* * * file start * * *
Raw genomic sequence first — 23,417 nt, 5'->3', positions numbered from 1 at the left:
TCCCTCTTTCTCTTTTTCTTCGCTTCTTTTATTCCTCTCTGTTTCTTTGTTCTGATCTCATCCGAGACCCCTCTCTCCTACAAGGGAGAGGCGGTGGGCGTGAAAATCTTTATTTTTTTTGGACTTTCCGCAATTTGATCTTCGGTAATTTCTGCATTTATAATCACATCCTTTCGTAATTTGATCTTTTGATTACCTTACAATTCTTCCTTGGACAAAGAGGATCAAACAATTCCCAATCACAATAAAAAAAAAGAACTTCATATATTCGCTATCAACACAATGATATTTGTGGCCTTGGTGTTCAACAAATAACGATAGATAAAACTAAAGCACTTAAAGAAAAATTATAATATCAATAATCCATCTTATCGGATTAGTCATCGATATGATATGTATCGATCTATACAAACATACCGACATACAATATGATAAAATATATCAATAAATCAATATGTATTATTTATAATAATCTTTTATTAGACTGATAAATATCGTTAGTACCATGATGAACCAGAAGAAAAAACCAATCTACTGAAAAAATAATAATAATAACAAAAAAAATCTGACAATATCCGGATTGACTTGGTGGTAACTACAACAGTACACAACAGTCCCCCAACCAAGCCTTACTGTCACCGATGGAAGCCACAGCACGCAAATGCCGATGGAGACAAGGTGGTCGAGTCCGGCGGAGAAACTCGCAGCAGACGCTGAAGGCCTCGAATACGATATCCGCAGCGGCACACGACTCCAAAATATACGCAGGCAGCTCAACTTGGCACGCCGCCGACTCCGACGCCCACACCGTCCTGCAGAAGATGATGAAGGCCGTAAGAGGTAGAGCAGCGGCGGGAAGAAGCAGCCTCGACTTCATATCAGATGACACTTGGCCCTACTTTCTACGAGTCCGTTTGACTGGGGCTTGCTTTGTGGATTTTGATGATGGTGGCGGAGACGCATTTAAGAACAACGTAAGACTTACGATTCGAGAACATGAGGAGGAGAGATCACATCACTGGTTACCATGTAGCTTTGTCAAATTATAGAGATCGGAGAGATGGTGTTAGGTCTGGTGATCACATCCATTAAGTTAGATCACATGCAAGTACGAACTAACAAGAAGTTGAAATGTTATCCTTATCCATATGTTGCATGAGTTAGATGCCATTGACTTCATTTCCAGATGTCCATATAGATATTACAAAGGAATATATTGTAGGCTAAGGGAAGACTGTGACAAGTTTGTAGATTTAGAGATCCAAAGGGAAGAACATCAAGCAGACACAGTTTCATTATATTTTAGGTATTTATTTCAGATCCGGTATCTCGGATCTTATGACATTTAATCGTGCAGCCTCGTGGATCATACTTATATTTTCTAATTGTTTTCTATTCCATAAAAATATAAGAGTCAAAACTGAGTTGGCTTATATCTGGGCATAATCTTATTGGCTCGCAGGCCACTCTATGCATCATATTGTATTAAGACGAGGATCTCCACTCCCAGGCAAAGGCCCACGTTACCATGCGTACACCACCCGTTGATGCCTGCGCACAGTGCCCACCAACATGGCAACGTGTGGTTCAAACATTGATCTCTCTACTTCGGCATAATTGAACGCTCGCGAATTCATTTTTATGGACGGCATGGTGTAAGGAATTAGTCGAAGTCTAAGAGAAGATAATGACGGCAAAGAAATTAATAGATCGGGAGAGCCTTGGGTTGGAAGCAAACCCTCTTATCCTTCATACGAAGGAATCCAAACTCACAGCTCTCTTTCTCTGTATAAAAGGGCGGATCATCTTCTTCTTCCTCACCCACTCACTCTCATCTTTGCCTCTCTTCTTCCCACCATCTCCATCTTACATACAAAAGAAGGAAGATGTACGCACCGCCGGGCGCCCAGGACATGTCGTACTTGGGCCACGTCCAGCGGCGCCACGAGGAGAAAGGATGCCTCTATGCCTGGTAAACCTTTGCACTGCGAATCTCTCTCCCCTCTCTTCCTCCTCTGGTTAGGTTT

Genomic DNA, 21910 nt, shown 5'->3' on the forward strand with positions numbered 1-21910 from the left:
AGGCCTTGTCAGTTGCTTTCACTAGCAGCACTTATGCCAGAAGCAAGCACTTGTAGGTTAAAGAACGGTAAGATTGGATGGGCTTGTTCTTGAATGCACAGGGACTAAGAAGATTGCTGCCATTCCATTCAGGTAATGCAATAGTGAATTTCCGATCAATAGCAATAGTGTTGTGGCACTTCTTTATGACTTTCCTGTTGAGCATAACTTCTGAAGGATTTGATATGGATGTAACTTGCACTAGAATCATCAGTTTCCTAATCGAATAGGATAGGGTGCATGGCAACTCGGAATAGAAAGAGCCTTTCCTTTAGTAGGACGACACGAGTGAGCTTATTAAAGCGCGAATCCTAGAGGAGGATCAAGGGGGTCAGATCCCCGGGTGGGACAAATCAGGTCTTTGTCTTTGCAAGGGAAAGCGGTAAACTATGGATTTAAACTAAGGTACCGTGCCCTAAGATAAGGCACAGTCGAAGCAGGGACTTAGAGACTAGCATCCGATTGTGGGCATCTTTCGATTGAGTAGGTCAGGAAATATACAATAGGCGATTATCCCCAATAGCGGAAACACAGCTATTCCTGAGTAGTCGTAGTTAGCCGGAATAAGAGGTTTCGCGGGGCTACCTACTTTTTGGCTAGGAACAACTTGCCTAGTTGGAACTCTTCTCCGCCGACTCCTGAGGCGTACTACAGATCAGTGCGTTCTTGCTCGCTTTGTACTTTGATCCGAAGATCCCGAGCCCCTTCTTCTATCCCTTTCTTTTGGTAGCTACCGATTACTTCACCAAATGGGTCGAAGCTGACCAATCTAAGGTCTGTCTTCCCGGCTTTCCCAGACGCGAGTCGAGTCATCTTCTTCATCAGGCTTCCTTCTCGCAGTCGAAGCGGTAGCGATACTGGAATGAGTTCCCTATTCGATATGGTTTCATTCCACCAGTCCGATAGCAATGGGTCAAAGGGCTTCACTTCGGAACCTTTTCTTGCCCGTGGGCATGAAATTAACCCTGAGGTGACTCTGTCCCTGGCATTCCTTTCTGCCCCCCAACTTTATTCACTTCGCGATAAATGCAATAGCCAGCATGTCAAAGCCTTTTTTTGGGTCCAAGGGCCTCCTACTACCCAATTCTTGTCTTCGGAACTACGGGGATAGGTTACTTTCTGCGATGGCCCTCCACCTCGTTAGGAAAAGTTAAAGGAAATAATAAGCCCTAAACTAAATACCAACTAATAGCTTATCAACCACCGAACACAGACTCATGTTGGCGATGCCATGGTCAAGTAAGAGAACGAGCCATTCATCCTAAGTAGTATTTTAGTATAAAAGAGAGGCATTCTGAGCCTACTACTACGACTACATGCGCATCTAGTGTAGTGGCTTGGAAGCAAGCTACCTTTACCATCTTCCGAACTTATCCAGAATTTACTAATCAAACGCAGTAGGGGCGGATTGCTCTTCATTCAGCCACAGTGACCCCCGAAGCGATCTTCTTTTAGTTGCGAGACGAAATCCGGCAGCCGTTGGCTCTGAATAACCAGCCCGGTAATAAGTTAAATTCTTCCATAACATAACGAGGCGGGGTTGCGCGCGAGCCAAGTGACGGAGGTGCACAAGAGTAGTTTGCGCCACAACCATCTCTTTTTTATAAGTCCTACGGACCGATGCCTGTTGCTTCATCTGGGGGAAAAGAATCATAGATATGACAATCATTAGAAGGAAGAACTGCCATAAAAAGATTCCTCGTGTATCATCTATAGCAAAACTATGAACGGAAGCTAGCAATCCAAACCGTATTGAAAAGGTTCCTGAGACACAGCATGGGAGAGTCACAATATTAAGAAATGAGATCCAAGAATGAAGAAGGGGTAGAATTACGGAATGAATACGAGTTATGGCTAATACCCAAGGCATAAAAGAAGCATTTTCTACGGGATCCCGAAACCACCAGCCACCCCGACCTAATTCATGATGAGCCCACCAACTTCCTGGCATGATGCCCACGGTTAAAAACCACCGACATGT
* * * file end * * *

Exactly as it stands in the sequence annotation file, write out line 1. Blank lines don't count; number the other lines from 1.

Raw genomic sequence first — 23,417 nt, 5'->3', positions numbered from 1 at the left: